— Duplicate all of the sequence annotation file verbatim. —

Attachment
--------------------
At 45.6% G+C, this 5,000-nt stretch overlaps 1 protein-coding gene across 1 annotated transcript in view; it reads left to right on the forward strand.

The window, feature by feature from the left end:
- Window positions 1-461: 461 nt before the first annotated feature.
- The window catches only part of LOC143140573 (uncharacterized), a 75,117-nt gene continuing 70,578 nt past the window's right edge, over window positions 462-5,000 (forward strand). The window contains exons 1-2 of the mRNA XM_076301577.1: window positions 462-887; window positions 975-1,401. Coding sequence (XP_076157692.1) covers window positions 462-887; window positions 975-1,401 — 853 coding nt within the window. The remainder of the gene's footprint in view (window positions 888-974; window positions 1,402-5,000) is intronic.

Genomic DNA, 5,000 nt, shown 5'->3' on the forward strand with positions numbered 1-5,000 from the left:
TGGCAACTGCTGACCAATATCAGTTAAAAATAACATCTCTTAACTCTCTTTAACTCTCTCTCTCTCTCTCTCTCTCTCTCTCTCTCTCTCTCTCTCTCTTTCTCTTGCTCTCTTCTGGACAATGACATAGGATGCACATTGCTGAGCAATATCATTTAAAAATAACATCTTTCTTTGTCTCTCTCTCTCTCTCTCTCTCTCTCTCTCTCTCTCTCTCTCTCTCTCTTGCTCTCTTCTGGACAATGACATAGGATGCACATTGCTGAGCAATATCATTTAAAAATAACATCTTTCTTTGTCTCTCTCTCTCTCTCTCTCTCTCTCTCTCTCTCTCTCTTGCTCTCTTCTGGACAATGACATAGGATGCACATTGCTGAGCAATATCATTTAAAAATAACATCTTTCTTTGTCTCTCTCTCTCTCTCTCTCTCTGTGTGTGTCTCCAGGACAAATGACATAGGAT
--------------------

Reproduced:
At 45.6% G+C, this 5,000-nt stretch overlaps 1 protein-coding gene across 1 annotated transcript in view; it reads left to right on the forward strand.

The window, feature by feature from the left end:
- Window positions 1-461: 461 nt before the first annotated feature.
- The window catches only part of LOC143140573 (uncharacterized), a 75,117-nt gene continuing 70,578 nt past the window's right edge, over window positions 462-5,000 (forward strand). The window contains exons 1-2 of the mRNA XM_076301577.1: window positions 462-887; window positions 975-1,401. Coding sequence (XP_076157692.1) covers window positions 462-887; window positions 975-1,401 — 853 coding nt within the window. The remainder of the gene's footprint in view (window positions 888-974; window positions 1,402-5,000) is intronic.

Genomic DNA, 5,000 nt, shown 5'->3' on the forward strand with positions numbered 1-5,000 from the left:
TGGCAACTGCTGACCAATATCAGTTAAAAATAACATCTCTTAACTCTCTTTAACTCTCTCTCTCTCTCTCTCTCTCTCTCTCTCTCTCTCTCTCTCTCTTTCTCTTGCTCTCTTCTGGACAATGACATAGGATGCACATTGCTGAGCAATATCATTTAAAAATAACATCTTTCTTTGTCTCTCTCTCTCTCTCTCTCTCTCTCTCTCTCTCTCTCTCTCTCTCTCTTGCTCTCTTCTGGACAATGACATAGGATGCACATTGCTGAGCAATATCATTTAAAAATAACATCTTTCTTTGTCTCTCTCTCTCTCTCTCTCTCTCTCTCTCTCTCTCTCTTGCTCTCTTCTGGACAATGACATAGGATGCACATTGCTGAGCAATATCATTTAAAAATAACATCTTTCTTTGTCTCTCTCTCTCTCTCTCTCTCTGTGTGTGTCTCCAGGACAAATGACATAGGAT